We’ve had a number of Sprinter owners comment in the past about very poor reliability, something the OP seems to rate as important.
I wonder what they’re planning on - several folks and a conversion van will either need a popup trailer or tent(s).
What no one recommends a VW Synchro Westfalia? Perhaps with a Subaru powerplant…
“We’ve had a number of Sprinter owners comment in the past…”
I recall posters talking about Sprinters that their boss owned. I don’t know how much access they have to the owner’s records. They may not have a good idea what it costs compared to other work vans the owners had before.
I worked at a company that had Sprinters and Ford E250 Econolines for our van fleet. We had a lot of equipment in all of them, bringing their weight to about that of an average class-B RV - which is what the OP is going for. At the time I worked in an industry (television) where lots of other companies ran the same mix of vehicles. Our Sprinter was always in the shop for something. The most notorious that I recall was the time the (1.5 year old) crankshaft pulley fell off. After that, just for fun, I conducted an informal poll of other Sprinter drivers from around the country (we’d meet up from time to time at big news events). To my surprise, a LOT of their Sprinters had lost the crankshaft pulley. Brilliant. Most of the users that I talked to loved the room, the power (turbo-diesel), and the fuel economy, but despised the bizarre control layout (take a look at cruise control on a Sprinter some time) and really hated the reliability. The Fords were far more reliable. Just from my company’s perspective, 1 Sprinter would be in the shop more often than 4 Econolines combined.
Keep in mind, though, that this was the old Sprinter. I’ve not really followed Sprinter much lately, and don’t know if the new version is all new, or if it’s just new sheet metal on the same old truck. I also don’t know if Mercedes kicked some butt at the factory from a quality control perspective - most of what went wrong with the Sprinters was obviously crappy assembly - so it’s entirely possible that the new crop of Sprinters are much better. Your mileage may vary.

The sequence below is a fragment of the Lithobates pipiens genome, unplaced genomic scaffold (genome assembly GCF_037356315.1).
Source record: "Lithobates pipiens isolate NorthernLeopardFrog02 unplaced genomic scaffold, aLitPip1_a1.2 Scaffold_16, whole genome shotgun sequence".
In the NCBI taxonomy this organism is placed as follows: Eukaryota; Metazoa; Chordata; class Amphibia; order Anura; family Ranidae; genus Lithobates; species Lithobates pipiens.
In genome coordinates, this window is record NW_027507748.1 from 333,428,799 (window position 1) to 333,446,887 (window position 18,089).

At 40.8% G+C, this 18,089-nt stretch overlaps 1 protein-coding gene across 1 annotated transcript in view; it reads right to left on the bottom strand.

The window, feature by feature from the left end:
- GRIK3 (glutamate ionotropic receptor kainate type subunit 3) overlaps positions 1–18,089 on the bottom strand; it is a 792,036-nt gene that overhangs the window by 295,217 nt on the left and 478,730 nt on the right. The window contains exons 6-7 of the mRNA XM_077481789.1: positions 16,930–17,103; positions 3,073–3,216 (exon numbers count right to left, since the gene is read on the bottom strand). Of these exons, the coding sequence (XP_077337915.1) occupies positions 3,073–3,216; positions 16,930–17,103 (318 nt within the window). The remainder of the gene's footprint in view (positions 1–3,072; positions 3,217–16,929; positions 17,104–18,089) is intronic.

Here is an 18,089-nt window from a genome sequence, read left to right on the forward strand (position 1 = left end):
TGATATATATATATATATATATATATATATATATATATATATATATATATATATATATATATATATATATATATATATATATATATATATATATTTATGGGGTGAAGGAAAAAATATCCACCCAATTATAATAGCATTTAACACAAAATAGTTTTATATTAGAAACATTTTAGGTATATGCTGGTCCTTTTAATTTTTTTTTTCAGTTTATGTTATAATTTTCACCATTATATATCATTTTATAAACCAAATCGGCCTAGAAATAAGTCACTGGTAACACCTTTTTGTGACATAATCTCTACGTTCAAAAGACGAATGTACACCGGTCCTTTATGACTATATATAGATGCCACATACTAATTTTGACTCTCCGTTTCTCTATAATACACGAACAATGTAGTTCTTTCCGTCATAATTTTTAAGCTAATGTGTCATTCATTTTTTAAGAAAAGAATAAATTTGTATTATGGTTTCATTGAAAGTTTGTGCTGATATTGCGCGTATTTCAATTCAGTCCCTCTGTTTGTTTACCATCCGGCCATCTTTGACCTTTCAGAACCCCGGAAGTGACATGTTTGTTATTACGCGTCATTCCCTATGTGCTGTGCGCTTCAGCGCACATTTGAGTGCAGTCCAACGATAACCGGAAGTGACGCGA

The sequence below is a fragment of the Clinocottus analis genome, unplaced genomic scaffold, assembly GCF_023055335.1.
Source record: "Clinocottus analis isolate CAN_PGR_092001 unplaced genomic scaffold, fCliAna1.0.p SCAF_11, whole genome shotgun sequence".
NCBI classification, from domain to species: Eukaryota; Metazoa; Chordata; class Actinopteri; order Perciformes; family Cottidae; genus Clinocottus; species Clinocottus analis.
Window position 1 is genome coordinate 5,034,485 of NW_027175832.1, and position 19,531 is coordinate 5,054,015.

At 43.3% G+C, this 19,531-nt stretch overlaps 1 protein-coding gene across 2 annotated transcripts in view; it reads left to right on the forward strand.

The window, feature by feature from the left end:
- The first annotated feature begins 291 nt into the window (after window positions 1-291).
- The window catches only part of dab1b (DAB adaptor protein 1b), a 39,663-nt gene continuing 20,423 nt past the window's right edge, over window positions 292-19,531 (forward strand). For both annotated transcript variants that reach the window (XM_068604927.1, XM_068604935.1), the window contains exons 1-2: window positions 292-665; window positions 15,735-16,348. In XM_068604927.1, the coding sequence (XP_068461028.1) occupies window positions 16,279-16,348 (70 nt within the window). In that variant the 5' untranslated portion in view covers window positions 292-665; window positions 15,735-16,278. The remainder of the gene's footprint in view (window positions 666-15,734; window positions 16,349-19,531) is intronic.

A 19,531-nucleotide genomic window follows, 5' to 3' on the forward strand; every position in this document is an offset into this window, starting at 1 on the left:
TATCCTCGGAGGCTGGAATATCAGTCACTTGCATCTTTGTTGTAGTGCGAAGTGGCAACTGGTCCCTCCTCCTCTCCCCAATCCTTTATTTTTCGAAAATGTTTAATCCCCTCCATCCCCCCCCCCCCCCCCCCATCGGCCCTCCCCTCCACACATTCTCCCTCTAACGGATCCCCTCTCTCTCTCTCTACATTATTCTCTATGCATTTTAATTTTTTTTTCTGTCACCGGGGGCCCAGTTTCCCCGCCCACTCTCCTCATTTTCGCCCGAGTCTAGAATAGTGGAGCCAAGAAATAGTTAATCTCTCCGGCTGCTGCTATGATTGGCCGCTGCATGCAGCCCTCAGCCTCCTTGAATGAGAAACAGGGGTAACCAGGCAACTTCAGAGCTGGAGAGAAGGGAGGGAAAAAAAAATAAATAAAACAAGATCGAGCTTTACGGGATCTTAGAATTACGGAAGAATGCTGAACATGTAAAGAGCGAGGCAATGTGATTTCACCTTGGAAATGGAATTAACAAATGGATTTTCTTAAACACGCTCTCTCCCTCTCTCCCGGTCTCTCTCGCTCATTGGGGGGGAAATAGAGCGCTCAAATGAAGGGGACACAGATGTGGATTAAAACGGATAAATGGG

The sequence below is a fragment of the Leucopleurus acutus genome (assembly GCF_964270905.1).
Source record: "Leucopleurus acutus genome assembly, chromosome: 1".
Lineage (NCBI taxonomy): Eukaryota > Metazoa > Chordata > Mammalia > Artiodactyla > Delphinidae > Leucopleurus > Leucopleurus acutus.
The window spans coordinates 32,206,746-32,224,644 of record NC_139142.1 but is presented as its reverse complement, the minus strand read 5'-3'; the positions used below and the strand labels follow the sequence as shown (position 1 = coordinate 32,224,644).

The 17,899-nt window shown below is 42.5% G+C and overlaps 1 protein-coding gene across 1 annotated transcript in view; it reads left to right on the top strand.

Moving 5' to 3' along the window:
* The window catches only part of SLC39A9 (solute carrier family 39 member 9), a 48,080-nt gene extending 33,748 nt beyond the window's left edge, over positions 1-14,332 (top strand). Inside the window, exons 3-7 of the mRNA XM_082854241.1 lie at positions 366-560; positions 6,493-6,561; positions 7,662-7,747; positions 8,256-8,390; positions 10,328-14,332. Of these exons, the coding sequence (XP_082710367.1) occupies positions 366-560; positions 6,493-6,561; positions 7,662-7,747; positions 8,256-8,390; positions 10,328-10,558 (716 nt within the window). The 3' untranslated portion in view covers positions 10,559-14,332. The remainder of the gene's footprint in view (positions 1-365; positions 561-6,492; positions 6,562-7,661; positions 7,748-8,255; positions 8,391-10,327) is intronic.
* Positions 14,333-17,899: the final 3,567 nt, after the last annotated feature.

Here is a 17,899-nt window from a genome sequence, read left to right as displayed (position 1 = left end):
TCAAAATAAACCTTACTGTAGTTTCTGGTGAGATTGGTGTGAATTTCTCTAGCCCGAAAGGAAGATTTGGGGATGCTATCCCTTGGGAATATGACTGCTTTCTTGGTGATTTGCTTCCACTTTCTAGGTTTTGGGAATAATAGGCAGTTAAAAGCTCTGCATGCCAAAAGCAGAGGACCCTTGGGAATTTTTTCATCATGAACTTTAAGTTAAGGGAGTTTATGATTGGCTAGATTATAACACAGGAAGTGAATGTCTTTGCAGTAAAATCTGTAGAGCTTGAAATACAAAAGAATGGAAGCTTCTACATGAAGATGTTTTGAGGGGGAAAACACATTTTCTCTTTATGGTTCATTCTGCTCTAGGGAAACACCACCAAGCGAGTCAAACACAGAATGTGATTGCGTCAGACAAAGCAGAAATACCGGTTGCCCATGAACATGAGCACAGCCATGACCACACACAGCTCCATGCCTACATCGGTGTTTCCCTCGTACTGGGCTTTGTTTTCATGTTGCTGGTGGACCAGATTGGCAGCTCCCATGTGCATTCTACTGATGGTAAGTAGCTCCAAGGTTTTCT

Well maybe (I would hope) FedEx has better fleet maint. than the TV industry. Anyway, the engines have changed, newer Sprinters have a V6 vs. the older I-5. Changeover to the V-6 was '07 IIRC. Mine is the older I-5, like I said, rock solid despite the abuse I throw at it.
RE: Debate on Sprinter Reliability
I am not surprised to see claims that the Sprinter is reliable. FedEx probably does a good job of maintaining them, and diesels are good for vehicles that do more traveling than sitting.
In an RV application, diesels are expensive, and they are best for people who live in their RVs or use them a lot. There are other brands of diesel chassis out there though, and personally, I would rather have a Cummins or Caterpillar diesel engine than a Mercedes.
I don’t think either of those engines are available in class-B’s, which is what I think OP is referring to by “camper van.” If he’s up for getting a class-A, however, absolutely.
Of course, it’s been a week since his post with no word from him, so it’s likely this was a flyby posting and we’ll never see him again
What about the possibility of a Cab Over Camper that fits in the bed of the truck?
In my view it seems the best way to go because the pickup can be used as a pickup with the camper removed.
I have a friend who did lots of research and found that the most cost effective, safest, convenient, reliable way of moving several people around while camping out was a fifth wheel camper with a crew cab PU. Much easier on the people and truck.